Venue in this forum is also improper under 28 U.S.C. § 1391(b)(2) because none of the events giving rise to Plaintiffs' claims occurred in Illinois. Plaintiffs have attempted to argue in their response to Hammond Defendants' motion to dismiss that a substantial part of the events giving rise to their claims occurred in Illinois and have tried to artfully contend that their claims relate to the robbery and the investigation of the robbery. Plaintiffs arguments are not persuasive. Plaintiffs' amended complaint makes reference to the robbery itself only in the context of describing the items to be seized according to the application and affidavit for search warrant and Plaintiffs' amended complaint and claims therein are relating to unlawful arrest, not the investigation of the robbery. It is clear based on the facts alleged in Plaintiffs' amended complaint that the only events giving rise to Plaintiffs' claims are the execution of the search warrant at Plaintiffs' Residence and the arrest and detention of Plaintiffs in conjunction with the execution of the search warrant, which all occurred in Indiana. In an attempt to correct the obvious defect relating to venue, Plaintiffs have sought leave of the court to attach the application and affidavit for search warrant to their amended complaint. Even considering the affidavit and application for search warrant, the court finds that the events giving rise to Plaintiffs' claims all occurred in Indiana. As Hammond Defendants point out, the application and affidavit for search warrant itself did not involve improper conduct. No matter how the facts are construed, it is clear that no events giving rise to Plaintiffs' claims occurred in Illinois.

Finally, venue does not lie in the court under 28 U.S.C. § 1391(b)(3) since the parties do not dispute that the instant action may be brought in the Northern District of Indiana.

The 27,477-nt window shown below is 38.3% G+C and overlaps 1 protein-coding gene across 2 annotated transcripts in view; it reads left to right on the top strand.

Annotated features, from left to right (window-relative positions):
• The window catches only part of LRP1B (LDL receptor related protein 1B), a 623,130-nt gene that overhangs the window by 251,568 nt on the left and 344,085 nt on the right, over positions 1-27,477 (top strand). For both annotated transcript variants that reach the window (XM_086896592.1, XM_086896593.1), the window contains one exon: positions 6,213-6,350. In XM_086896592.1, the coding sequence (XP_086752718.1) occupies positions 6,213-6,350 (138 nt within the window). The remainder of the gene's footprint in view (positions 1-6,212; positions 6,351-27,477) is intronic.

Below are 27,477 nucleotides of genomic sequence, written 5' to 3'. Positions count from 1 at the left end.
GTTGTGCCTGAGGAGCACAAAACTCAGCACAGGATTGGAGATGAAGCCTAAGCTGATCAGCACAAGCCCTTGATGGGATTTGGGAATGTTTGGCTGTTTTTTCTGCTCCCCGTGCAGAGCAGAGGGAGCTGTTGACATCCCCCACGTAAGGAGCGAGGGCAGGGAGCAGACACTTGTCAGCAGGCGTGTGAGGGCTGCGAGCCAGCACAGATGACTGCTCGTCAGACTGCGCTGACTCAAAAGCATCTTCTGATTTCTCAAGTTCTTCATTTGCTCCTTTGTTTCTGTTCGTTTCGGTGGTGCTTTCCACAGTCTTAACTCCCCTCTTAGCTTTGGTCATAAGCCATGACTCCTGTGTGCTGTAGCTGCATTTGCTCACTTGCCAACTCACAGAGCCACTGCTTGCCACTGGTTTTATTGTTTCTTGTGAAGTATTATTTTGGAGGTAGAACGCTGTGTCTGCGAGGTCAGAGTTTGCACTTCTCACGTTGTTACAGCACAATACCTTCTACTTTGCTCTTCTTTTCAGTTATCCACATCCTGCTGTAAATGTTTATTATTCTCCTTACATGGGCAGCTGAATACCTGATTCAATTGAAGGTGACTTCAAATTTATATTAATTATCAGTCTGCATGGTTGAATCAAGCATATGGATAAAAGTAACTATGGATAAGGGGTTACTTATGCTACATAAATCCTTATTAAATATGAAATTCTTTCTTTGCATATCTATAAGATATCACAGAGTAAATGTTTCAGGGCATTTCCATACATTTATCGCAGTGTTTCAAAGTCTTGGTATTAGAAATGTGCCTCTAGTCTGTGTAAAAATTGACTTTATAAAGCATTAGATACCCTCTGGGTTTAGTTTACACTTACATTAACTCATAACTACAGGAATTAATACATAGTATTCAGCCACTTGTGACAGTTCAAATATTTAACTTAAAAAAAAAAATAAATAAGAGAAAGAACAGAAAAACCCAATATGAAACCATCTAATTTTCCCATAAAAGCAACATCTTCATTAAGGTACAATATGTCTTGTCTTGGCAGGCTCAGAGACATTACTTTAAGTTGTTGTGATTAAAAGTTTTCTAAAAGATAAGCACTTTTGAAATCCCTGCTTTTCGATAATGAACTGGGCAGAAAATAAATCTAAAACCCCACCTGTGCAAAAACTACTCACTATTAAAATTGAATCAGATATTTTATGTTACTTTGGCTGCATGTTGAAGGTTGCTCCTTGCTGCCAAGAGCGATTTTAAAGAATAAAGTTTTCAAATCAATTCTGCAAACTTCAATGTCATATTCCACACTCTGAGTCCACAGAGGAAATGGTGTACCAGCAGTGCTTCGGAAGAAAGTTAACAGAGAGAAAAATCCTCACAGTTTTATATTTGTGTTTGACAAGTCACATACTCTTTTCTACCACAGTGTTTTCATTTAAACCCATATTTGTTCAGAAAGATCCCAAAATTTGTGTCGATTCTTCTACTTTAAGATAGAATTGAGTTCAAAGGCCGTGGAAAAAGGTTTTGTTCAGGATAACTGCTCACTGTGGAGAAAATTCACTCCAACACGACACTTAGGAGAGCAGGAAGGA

II. Transfer in the Interest of Justice

Rather than dismissing the instant action for improper venue, the court has the discretion to transfer the case pursuant to 28 U.S.C. § 1406(a) if such transfer is in the interest of justice. 28 U.S.C. § 1406(a). Since "personal jurisdiction over the defendant[s] is not a prerequisite for district courts to utilize the transfer provision in § 1406(a)," the court need not first consider Hammond Defendants' arguments regarding dismissal for lack of personal jurisdiction. Hapaniewski v. City of Chicago Heights, 883 F.2d 576, 579 (7th Cir. 1989).

In determining whether the interest of justice supports transferring a case, a court may consider: 1) whether the litigants will receive a speedy trial, 2) whether the action could be consolidated with other actions in the transferee district, 3) whether the judges in the transferee district are more familiar with the pertinent state law, 4) whether jurors in a particular district have a "financial interest in [the] case," and 5) which district would have jurors that could "best apply community standards." Coffey, 796 F.2d at 220-21, 221 n. 4. The parties do not dispute that Plaintiffs could have brought this action in the Northern District of Indiana. Therefore, the court must determine whether it is in the interest of justice to transfer the action to the Northern District of Indiana.

As we found above, the events relating to the allegations in the amended complaint all occurred in Indiana. We have weighed all the factors and find that a transfer would be appropriate. In addition, we note that there would be substantial public interest in having the dispute resolved in the Northern District of Indiana since Plaintiffs reside there and all of the events giving rise to Plaintiffs' claims occurred there. Thus, we conclude that, rather than dismissing this case, it is in the interest of justice to transfer this action to the Northern District of Indiana.

CONCLUSION

Based on the foregoing analysis, we grant in part and deny in part Hammond Defendants' motion to dismiss and transfer the instant action to the Northern District of Indiana.

Samuel Der-Yeghiayan United States District Court Judge

20091022

© 1992-2009 VersusLaw Inc.